Various embodiments may be implemented using hardware elements, software elements, or a combination of both. Examples of hardware elements may include processors, microprocessors, circuits, circuit elements (for example, transistors, resistors, capacitors, inductors, and so forth), integrated circuits, ASICs, programmable logic devices, digital signal processors, FPGAs, logic gates, registers, semiconductor devices, chips, microchips, chipsets, and so forth. Examples of software may include software components, programs, applications, computer programs, application programs, system programs, machine programs, operating system software, middleware, firmware, software modules, routines, subroutines, functions, methods, procedures, software interfaces, application program interfaces, instruction sets, computing code, computer code, code segments, computer code segments, words, values, symbols, or any combination thereof. Determining whether an embodiment is implemented using hardware elements and/or software elements may vary in accordance with any number of factors, such as desired computational rate, power level, heat tolerances, processing cycle budget, input data rates, output data rates, memory resources, data bus speeds, and other design or performance constraints.
Some embodiments may be described using the expression “coupled” and “connected” along with their derivatives. These terms are not intended as synonyms for each other. For example, some embodiments may be described using the terms “connected” and/or “coupled” to indicate that two or more elements are in direct physical or electrical contact with each other. The term “coupled,” however, may also mean that two or more elements are not in direct contact with each other, but yet still cooperate or interact with each other.
The various embodiments disclosed herein can be implemented in various forms of hardware, software, firmware, and/or special purpose processors. For example in one embodiment at least one non-transitory computer readable storage medium has instructions encoded thereon that, when executed by one or more processors, cause one or more of the methodologies for cost-sensitive classification, disclosed herein, to be implemented. The instructions can be encoded using a suitable programming language, such as C, C++, object oriented C, JavaScript, Visual Basic .NET, Beginner's All-Purpose Symbolic Instruction Code (BASIC), or alternatively, using custom or proprietary instruction sets. The instructions can be provided in the form of one or more computer software applications and/or applets that are tangibly embodied on a memory device, and that can be executed by a computer having any suitable architecture. In one embodiment, the system can be hosted on a given website and implemented, for example, using JavaScript or another suitable browser-based technology. The computer software applications disclosed herein may include any number of different modules, sub-modules, or other components of distinct functionality, and can provide information to, or receive information from, still other components. These modules can be used, for example, to communicate with input and/or output devices such as a display screen, a touch sensitive surface, a printer, and/or any other suitable device. Other componentry and functionality not reflected in the illustrations will be apparent in light of this disclosure, and it will be appreciated that other embodiments are not limited to any particular hardware or software configuration. Thus in other embodiments system 900 may comprise additional, fewer, or alternative subcomponents as compared to those included in the example embodiment of FIG. 9.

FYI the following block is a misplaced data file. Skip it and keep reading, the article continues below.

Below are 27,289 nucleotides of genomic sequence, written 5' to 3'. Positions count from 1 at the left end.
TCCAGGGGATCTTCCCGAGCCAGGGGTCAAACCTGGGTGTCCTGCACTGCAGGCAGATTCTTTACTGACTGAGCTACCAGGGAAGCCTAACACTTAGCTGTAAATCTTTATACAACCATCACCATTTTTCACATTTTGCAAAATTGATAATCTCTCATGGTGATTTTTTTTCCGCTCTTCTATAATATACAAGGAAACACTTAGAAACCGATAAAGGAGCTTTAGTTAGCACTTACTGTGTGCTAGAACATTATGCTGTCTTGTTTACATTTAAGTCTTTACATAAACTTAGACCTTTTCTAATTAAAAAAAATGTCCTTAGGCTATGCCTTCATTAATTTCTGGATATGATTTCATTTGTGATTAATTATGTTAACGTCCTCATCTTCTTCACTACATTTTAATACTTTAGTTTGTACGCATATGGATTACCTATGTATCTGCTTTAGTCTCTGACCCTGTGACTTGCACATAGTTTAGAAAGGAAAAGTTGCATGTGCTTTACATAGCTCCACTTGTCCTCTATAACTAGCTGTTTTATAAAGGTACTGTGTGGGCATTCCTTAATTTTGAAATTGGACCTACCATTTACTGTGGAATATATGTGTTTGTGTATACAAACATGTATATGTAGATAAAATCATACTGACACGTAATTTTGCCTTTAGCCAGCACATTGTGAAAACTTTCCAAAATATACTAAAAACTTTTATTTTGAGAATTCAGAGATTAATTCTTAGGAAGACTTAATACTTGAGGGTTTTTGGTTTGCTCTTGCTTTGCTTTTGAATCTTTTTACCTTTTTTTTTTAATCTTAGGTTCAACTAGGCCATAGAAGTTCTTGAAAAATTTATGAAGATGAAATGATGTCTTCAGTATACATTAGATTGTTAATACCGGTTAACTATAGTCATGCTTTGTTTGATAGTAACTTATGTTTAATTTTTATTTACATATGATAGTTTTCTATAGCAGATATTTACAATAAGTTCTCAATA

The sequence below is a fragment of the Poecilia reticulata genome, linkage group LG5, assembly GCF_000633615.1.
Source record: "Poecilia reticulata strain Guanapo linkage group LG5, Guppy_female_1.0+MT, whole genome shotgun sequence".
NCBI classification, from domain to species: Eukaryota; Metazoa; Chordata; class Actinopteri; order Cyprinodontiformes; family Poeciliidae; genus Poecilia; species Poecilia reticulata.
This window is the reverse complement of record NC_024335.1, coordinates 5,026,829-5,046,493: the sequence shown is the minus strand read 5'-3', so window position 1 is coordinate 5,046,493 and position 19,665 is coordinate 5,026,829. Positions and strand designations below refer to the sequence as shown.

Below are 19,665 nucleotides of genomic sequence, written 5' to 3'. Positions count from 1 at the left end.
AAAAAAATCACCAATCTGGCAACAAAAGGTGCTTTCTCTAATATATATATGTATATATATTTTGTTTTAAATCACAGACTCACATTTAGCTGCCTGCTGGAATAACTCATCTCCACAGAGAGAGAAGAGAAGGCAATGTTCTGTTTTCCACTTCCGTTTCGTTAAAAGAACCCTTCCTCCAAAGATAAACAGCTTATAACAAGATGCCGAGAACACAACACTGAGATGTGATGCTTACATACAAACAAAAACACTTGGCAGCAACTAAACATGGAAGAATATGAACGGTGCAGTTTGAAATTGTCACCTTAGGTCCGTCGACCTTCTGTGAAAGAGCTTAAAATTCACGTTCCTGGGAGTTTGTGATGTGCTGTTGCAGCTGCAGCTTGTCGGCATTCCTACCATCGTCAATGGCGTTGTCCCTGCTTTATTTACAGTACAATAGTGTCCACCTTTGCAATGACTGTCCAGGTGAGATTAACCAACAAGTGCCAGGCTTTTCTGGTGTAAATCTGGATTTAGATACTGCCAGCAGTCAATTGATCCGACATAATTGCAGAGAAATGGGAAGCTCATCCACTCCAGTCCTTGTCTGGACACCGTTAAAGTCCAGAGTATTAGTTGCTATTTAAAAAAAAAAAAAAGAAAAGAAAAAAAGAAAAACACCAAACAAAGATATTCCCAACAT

The aforementioned non-transitory computer readable medium may be any suitable medium for storing digital information, such as a hard drive, a server, a flash memory, and/or random access memory (RAM). In alternative embodiments, the components and/or modules disclosed herein can be implemented with hardware, including gate level logic such as a field-programmable gate array (FPGA), or alternatively, a purpose-built semiconductor such as an application-specific integrated circuit (ASIC). Still other embodiments may be implemented with a microcontroller having a number of input/output ports for receiving and outputting data, and a number of embedded routines for carrying out the various functionalities disclosed herein. It will be apparent that any suitable combination of hardware, software, and firmware can be used, and that other embodiments are not limited to any particular system architecture.